Referring now to FIG. 2, cab signal parameter 126 is encoded in the cab status signal 118 (hereinafter referred to as the cab signal 118) and transmitted into a cab signal track circuit 128 by the cab signal transmitter 110. The railway operations system 200 receives the cab signal 118 by detectors 112 and 114 and provides a received cab signal 202 to an on-board cab signal system 204. It should be noted that the cab signaling system 100 as discussed above and the on-board cab signal system 204 are often generically referred to as the “cab signaling system” which is consistent with this current invention and it is implied that cab signaling system 100 includes, in one embodiment the on-board cab signal system 204. The on-board cab signal system 204 generally provides information to a cab signal aspect display 206 to indicate the status of the cab signal parameter 126 indicative of the present aspect, as discussed below. In some prior art designs, the on-board cab signal system 204 provides input to other systems within the railway operations system 200. For example, these may include a rail navigation system 208, a speed monitoring and enforcement system 210, or a braking control system 212.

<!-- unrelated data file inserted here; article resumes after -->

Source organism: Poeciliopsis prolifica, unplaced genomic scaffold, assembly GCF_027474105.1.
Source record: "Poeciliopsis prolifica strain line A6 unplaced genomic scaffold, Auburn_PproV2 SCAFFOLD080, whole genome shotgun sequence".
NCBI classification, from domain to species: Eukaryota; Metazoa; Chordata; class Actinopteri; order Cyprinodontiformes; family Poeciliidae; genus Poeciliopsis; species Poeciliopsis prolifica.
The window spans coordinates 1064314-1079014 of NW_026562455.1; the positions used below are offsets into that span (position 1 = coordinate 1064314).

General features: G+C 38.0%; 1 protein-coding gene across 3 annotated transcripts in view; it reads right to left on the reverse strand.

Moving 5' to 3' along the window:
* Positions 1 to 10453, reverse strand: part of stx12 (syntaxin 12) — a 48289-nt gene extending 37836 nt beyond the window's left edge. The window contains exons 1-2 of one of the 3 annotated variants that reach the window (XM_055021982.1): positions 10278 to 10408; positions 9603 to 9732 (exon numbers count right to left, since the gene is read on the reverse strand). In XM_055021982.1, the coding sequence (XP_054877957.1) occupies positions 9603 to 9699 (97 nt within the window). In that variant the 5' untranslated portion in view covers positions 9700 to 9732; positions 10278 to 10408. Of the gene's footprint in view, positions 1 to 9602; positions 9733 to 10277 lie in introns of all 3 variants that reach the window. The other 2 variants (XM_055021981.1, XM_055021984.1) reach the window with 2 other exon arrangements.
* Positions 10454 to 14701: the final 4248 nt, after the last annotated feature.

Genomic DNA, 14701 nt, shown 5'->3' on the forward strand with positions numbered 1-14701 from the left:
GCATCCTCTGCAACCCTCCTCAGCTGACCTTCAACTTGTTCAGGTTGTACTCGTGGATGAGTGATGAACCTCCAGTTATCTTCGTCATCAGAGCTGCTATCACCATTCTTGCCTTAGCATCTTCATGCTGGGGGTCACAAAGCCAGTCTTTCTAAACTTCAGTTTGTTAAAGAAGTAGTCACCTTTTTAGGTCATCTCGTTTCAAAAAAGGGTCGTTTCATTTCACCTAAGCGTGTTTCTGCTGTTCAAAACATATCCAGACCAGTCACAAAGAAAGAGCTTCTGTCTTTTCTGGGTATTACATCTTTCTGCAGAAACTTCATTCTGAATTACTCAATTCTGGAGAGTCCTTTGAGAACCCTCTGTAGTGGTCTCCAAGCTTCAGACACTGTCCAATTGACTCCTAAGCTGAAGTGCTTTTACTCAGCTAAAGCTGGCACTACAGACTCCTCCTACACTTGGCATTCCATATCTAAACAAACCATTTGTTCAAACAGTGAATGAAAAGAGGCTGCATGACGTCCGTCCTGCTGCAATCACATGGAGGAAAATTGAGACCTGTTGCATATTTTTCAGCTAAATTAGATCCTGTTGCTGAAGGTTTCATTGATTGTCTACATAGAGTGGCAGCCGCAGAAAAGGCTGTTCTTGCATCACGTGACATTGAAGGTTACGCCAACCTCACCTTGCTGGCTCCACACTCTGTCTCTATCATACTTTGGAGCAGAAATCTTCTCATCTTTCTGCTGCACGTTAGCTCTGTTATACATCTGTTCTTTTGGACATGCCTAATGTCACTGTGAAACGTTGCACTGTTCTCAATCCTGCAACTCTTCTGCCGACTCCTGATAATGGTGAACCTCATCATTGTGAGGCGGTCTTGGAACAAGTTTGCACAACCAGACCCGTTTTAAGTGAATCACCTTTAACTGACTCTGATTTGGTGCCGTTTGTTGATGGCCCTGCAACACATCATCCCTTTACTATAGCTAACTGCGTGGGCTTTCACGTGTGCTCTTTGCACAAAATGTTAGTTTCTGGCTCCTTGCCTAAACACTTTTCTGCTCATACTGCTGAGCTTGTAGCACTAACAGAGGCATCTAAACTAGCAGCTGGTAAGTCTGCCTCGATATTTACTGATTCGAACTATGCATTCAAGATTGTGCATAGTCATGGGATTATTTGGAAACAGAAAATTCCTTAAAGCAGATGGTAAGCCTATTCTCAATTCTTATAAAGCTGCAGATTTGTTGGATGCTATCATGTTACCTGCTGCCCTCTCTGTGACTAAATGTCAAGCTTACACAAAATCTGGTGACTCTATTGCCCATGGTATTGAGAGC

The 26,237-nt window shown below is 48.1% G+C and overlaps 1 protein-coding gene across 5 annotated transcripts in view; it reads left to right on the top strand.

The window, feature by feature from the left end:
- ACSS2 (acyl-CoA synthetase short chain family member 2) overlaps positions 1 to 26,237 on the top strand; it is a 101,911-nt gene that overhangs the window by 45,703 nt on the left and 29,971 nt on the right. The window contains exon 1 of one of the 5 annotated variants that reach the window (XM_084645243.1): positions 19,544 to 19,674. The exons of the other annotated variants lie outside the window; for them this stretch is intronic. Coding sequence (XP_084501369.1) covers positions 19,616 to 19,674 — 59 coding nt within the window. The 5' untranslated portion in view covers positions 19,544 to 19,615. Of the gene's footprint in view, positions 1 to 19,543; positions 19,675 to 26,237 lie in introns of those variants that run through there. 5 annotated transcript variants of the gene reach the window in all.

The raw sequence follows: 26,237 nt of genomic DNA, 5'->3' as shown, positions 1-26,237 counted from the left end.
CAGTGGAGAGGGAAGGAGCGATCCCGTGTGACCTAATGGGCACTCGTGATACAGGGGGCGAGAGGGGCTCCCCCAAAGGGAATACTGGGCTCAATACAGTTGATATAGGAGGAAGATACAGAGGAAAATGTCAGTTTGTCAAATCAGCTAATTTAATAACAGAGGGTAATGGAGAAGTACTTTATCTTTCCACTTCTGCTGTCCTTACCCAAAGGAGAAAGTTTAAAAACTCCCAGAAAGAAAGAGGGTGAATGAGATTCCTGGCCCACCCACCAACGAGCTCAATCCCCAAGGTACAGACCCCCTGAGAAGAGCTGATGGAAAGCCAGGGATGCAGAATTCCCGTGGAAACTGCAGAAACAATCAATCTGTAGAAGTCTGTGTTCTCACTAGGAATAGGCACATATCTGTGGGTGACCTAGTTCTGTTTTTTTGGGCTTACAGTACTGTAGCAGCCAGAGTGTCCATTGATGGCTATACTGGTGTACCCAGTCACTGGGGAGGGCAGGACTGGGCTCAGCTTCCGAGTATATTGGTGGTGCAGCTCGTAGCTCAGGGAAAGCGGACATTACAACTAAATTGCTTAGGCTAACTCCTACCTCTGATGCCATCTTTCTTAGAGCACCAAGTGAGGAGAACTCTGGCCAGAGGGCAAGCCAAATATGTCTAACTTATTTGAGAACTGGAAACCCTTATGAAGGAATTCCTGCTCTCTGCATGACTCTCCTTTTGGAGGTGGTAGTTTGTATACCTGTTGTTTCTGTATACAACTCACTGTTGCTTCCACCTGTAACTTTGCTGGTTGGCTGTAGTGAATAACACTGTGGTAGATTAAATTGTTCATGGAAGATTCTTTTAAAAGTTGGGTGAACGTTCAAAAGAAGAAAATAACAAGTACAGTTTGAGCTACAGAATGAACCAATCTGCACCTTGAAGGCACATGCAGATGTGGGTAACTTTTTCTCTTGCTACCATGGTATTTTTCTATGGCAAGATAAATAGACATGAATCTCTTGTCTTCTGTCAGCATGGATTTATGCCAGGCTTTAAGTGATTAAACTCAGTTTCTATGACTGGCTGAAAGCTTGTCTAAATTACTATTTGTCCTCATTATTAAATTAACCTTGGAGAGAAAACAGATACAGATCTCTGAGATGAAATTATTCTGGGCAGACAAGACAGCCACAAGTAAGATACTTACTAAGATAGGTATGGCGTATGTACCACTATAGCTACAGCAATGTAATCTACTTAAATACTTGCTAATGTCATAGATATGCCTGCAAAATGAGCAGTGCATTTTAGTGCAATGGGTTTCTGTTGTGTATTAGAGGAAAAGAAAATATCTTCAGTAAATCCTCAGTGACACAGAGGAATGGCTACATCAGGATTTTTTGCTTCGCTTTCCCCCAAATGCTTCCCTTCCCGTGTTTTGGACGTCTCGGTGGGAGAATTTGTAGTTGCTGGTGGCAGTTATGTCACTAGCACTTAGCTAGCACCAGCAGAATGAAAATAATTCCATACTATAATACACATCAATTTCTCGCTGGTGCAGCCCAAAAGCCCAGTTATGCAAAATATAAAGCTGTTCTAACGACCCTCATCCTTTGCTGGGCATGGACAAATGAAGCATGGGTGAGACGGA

FIG. 3 illustrates one embodiment of the cab signal detection and reporting system of the present invention. Various arrangements or subsystems of the cab signal detection and reporting system 300 may be present at the railway track, on a railway vehicle 106, as portable equipment, or located in various deployed arrangements. In one embodiment, track cab signal quality detecting and reporting system 300 is carried on-board a railway vehicle 106 such as a locomotive that is equipped with signal detectors 112 or 114 that are also referred to as cab signal pickup coils. The detectors are mounted above the rails 102 and 104 in front of the leading wheels 108 of the railway vehicle 106. System 300 may be constructed and arranged for portable operation or for operation at a fixed location. For example, the cab signal pickup coils 112 and 114 may be mounted above the rails in front of a rail shunt 116. In either case, the cab signal 118 with the encoded cab status parameter 126 flows down one rail 102, as illustrated in FIG. 1 and discussed above, then through the vehicle axle 120 or shunt 116, and then returns via the mated rail 104. The cab signal 118 induces a similar signal in the detectors 112 and 114 that is provided to an analog signal conditioning circuit 302 as received cab signal 202. The conditioning circuit 302 prepares the received cab signal 202 for conversion from analog to digital form. The conditioned cab signal 304 is provided to analog to digital converter 306 to produce a digitized cab signal 308. In one embodiment, the conditioning circuit 302 is operable for rejecting frequencies higher than one half of the sample rate of an analog to digital converter 306. For example, the conditioning circuit 302 may comprise, among other components, filters, a filter circuit or a filter bank to filter one or more ranges of frequencies. However, in other embodiments, conditioning circuit 302 may perform additional operations, such as, for example, rejecting frequencies except those near a nominal cab signal carrier frequency as discussed below.